This summer, a MacBook Pro (the sexy new one with the retina display) and a Google Chromebook simultaneously landed in our mailboxes. With back-to-school shopping season coming up, we decided to review the two computers.
What we found were two devices that, surprisingly, have a lot in common – not so much in how they behave, but in what they say about where the computer industry as a whole is going.
These are two products that, as far as laptops go, couldn’t be less alike. And yet both are purpose-built to accomplish essentially the same goal – that is, furthering the balkanization of digital content. Google, Apple, Sony, Microsoft and every other major tech powerhouse out there share the same playbook, the central premise of which involves convincing you, the customer, to purchase and consume all of your digital media from just one provider. These companies have spent years building various interconnected services for the selling and renting of music, movies, games and TV shows, as well as the hardware and software to consume that media. As such, just about every gadget you buy these days is in part designed to be a gateway drug to other gadgets from the same company. Bought an Xbox? You won’t believe how well it works with your Windows PC, your Surface tablet, etc.
The Chromebook and Macbook have very different prices, looks and functionality, but as far as the companies that built them are concerned, they serve the same purpose.
The official name of our first laptop is the Apple MacBook Pro with Retina display, which, like the recently released “The New iPad,” leads us to believe the folks in charge of naming conventions at Apple have suddenly become joylessly pragmatic. For the purposes of this article, we’re just going to call this laptop the Pro.
The web is already full of Pro reviews (such as the ones here, here and here.) In addition, the new version of Apple’s operating system, Mountain Lion has been the subject of several detailed critiques, including what is likely the geekiest, most in-depth software review ever written.
But, based on the month we’ve spent playing around with the Pro, here are some high-level takeaways: This is a beautiful, meticulously refined machine, and criminally fast for a laptop too.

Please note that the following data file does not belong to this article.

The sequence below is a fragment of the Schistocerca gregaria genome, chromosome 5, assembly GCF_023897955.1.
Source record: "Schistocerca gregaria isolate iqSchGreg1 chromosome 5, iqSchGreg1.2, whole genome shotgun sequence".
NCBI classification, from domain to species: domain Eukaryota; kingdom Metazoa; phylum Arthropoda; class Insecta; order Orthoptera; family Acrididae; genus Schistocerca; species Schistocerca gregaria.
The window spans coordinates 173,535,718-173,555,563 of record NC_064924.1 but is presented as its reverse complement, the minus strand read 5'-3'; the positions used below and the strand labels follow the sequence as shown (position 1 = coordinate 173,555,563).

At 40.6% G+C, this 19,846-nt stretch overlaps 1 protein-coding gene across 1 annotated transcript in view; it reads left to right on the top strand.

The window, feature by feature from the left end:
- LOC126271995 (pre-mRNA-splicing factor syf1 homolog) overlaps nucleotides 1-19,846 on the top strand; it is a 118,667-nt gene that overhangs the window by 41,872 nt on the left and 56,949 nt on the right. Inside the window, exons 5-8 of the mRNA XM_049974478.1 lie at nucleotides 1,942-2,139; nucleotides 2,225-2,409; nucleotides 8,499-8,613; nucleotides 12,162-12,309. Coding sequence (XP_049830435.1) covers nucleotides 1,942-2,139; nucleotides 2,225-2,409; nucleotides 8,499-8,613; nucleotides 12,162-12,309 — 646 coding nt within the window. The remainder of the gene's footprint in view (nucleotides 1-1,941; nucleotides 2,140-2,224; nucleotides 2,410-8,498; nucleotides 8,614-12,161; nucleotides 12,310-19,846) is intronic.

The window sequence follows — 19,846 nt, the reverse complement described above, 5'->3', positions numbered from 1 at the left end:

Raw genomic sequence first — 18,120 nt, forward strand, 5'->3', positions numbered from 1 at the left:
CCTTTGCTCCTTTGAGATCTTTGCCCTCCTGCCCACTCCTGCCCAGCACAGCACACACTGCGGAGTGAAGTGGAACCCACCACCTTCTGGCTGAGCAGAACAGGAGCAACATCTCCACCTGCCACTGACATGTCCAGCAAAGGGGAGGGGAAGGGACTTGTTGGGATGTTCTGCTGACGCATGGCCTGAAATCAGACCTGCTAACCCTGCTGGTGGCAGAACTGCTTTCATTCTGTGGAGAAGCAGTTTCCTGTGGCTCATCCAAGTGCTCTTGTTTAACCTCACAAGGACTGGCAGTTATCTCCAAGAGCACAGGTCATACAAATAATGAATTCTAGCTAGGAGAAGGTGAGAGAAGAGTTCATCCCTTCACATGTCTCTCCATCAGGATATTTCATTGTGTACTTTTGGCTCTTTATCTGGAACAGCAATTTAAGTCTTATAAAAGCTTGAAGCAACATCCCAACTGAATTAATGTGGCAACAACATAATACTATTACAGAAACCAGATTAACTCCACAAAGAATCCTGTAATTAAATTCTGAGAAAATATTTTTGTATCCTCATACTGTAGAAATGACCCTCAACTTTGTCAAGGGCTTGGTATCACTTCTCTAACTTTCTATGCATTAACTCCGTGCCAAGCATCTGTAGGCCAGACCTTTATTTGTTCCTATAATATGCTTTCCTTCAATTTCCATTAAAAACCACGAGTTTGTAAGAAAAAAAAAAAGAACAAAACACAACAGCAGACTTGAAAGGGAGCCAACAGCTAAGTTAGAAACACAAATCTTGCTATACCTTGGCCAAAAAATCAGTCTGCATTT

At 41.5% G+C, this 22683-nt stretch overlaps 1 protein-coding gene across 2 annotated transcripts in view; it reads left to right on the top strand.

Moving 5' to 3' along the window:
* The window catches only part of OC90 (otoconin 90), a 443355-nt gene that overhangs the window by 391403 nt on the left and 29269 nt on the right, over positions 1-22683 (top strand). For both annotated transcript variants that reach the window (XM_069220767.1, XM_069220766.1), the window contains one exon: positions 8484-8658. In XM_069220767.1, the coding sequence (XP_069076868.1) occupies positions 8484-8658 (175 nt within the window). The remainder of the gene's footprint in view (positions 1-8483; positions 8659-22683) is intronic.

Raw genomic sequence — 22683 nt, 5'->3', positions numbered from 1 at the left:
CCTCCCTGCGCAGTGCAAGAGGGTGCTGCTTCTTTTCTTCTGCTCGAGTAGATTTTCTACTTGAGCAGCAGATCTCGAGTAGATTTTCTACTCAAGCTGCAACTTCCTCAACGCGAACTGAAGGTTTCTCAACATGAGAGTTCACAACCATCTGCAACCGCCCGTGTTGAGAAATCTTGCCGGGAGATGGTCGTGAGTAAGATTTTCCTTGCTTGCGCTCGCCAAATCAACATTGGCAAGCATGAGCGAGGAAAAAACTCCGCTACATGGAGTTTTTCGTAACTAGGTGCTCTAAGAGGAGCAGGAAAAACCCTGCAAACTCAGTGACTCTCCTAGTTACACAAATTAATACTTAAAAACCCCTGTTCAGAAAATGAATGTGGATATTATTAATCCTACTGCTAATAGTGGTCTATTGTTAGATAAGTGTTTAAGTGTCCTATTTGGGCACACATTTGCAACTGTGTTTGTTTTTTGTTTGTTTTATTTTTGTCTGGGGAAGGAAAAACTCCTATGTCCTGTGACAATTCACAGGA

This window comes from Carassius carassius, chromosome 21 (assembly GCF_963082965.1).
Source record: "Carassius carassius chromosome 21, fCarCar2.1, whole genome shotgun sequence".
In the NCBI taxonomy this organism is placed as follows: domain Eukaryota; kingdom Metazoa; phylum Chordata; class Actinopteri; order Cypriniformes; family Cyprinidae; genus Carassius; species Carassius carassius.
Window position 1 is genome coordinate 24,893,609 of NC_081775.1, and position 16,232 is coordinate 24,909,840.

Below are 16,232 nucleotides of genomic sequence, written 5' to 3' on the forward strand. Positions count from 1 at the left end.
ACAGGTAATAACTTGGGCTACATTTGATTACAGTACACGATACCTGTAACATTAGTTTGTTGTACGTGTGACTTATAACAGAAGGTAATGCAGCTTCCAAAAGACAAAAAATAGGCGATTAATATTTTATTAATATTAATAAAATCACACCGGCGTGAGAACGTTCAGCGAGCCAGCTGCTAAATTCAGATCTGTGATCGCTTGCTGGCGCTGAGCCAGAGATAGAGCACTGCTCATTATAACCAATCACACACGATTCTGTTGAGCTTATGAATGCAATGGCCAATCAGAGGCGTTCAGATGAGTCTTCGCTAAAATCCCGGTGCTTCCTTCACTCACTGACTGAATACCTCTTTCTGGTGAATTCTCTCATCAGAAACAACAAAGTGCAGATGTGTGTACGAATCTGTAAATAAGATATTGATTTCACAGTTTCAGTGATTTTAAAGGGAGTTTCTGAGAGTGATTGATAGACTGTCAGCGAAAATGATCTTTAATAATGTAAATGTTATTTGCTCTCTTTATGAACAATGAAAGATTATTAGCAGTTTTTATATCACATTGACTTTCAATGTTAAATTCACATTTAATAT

The Pro is designed to fill the gap between the slimmer, less powerful MacBook Air, and the traditional (non-retina display) MacBook Pro, which is somewhat more powerful but a little clunkier.
There are two (and a half) flavours of the new Pro, both with 15-inch screens. The one we tested, which runs on a 2.3-gigahertz Intel core i7 and comes with 8 gigabytes of memory and 256 gigabytes of storage, will set you back $2,230 – and that’s the low-end model. The 2.6-gigahertz, 512-gigabyte model will set you back $2,830 (You can bump it up to 2.7-gigahertz for about $300 more).
There’s all kinds of benchmarks for testing system performance, and the Pro does incredibly well on all of them. It’ll run pretty much any everyday program – stuff like Safari, iTunes, iPhoto and the like – simultaneously with no perceptible lag. High-definition video, processor-hogging video games, professional media-editing software – it all runs just fine. And for almost three grand, it damn well better. Every now and then, when you really step on the gas, you’ll hear a slight wheezing sound as the Mac’s cooling systems kick in to prevent the machine from becoming too hot for your lap. Otherwise, there’s little sign that the Pro is ever really struggling.
Battery life is also pretty outstanding. Although it’s difficult to recreate tests, given that different uses siphon different amounts of power, we regularly got eight-hour shifts from the Pro, which is stellar, given that the computer has to light up that brilliant, pixel-heavy screen the whole time.
And that screen, really, is why you’re buying the Pro. By now, you’ve probably heard all about Apple’s retina displays: screens that contain more pixels than there are atoms in the universe, producing images so clear and sharp that they’re completely wasted on the puny, evolutionary jokes that are your eyeballs.